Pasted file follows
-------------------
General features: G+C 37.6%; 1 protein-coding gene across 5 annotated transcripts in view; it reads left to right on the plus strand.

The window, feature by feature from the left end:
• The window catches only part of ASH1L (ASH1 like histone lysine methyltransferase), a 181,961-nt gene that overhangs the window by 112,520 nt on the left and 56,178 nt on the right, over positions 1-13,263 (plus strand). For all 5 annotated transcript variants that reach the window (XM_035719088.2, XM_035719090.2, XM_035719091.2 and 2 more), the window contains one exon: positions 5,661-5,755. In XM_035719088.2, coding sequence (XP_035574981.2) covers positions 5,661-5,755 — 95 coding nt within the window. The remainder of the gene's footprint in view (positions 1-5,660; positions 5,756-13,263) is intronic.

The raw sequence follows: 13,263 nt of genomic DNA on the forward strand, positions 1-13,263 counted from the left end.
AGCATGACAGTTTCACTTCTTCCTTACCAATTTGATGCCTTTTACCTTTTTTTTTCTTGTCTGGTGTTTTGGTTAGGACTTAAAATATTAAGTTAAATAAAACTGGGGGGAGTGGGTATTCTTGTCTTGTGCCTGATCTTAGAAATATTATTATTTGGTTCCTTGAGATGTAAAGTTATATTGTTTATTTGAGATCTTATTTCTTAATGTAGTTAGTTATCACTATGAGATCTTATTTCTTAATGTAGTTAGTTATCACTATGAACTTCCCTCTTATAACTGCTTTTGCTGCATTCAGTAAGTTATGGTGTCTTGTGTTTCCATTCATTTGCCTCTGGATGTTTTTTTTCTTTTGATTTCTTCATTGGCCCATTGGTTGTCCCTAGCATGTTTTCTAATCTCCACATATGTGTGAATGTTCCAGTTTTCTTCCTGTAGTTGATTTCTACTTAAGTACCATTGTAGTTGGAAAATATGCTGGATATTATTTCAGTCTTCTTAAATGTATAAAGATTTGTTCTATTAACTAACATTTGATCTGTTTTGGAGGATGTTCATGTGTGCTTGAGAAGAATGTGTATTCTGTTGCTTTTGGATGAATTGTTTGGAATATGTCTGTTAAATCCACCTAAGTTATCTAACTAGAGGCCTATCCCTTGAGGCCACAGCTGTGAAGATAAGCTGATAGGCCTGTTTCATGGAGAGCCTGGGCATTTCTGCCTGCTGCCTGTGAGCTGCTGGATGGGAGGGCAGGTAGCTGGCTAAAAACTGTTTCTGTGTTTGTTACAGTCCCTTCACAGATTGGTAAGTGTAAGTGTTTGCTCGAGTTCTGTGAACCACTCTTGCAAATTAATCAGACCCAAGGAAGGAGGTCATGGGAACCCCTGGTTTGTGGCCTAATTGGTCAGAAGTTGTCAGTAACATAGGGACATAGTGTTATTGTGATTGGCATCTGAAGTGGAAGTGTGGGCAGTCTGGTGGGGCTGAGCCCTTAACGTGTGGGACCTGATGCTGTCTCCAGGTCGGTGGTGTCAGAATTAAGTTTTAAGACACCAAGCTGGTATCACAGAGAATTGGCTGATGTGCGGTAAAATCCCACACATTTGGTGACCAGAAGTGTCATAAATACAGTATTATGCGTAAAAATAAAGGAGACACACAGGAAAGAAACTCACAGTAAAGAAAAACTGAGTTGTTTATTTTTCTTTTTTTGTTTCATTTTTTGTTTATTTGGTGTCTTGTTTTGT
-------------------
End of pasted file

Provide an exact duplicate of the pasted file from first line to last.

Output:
General features: G+C 37.6%; 1 protein-coding gene across 5 annotated transcripts in view; it reads left to right on the plus strand.

The window, feature by feature from the left end:
• The window catches only part of ASH1L (ASH1 like histone lysine methyltransferase), a 181,961-nt gene that overhangs the window by 112,520 nt on the left and 56,178 nt on the right, over positions 1-13,263 (plus strand). For all 5 annotated transcript variants that reach the window (XM_035719088.2, XM_035719090.2, XM_035719091.2 and 2 more), the window contains one exon: positions 5,661-5,755. In XM_035719088.2, coding sequence (XP_035574981.2) covers positions 5,661-5,755 — 95 coding nt within the window. The remainder of the gene's footprint in view (positions 1-5,660; positions 5,756-13,263) is intronic.

The raw sequence follows: 13,263 nt of genomic DNA on the forward strand, positions 1-13,263 counted from the left end.
AGCATGACAGTTTCACTTCTTCCTTACCAATTTGATGCCTTTTACCTTTTTTTTTCTTGTCTGGTGTTTTGGTTAGGACTTAAAATATTAAGTTAAATAAAACTGGGGGGAGTGGGTATTCTTGTCTTGTGCCTGATCTTAGAAATATTATTATTTGGTTCCTTGAGATGTAAAGTTATATTGTTTATTTGAGATCTTATTTCTTAATGTAGTTAGTTATCACTATGAGATCTTATTTCTTAATGTAGTTAGTTATCACTATGAACTTCCCTCTTATAACTGCTTTTGCTGCATTCAGTAAGTTATGGTGTCTTGTGTTTCCATTCATTTGCCTCTGGATGTTTTTTTTCTTTTGATTTCTTCATTGGCCCATTGGTTGTCCCTAGCATGTTTTCTAATCTCCACATATGTGTGAATGTTCCAGTTTTCTTCCTGTAGTTGATTTCTACTTAAGTACCATTGTAGTTGGAAAATATGCTGGATATTATTTCAGTCTTCTTAAATGTATAAAGATTTGTTCTATTAACTAACATTTGATCTGTTTTGGAGGATGTTCATGTGTGCTTGAGAAGAATGTGTATTCTGTTGCTTTTGGATGAATTGTTTGGAATATGTCTGTTAAATCCACCTAAGTTATCTAACTAGAGGCCTATCCCTTGAGGCCACAGCTGTGAAGATAAGCTGATAGGCCTGTTTCATGGAGAGCCTGGGCATTTCTGCCTGCTGCCTGTGAGCTGCTGGATGGGAGGGCAGGTAGCTGGCTAAAAACTGTTTCTGTGTTTGTTACAGTCCCTTCACAGATTGGTAAGTGTAAGTGTTTGCTCGAGTTCTGTGAACCACTCTTGCAAATTAATCAGACCCAAGGAAGGAGGTCATGGGAACCCCTGGTTTGTGGCCTAATTGGTCAGAAGTTGTCAGTAACATAGGGACATAGTGTTATTGTGATTGGCATCTGAAGTGGAAGTGTGGGCAGTCTGGTGGGGCTGAGCCCTTAACGTGTGGGACCTGATGCTGTCTCCAGGTCGGTGGTGTCAGAATTAAGTTTTAAGACACCAAGCTGGTATCACAGAGAATTGGCTGATGTGCGGTAAAATCCCACACATTTGGTGACCAGAAGTGTCATAAATACAGTATTATGCGTAAAAATAAAGGAGACACACAGGAAAGAAACTCACAGTAAAGAAAAACTGAGTTGTTTATTTTTCTTTTTTTGTTTCATTTTTTGTTTATTTGGTGTCTTGTTTTGT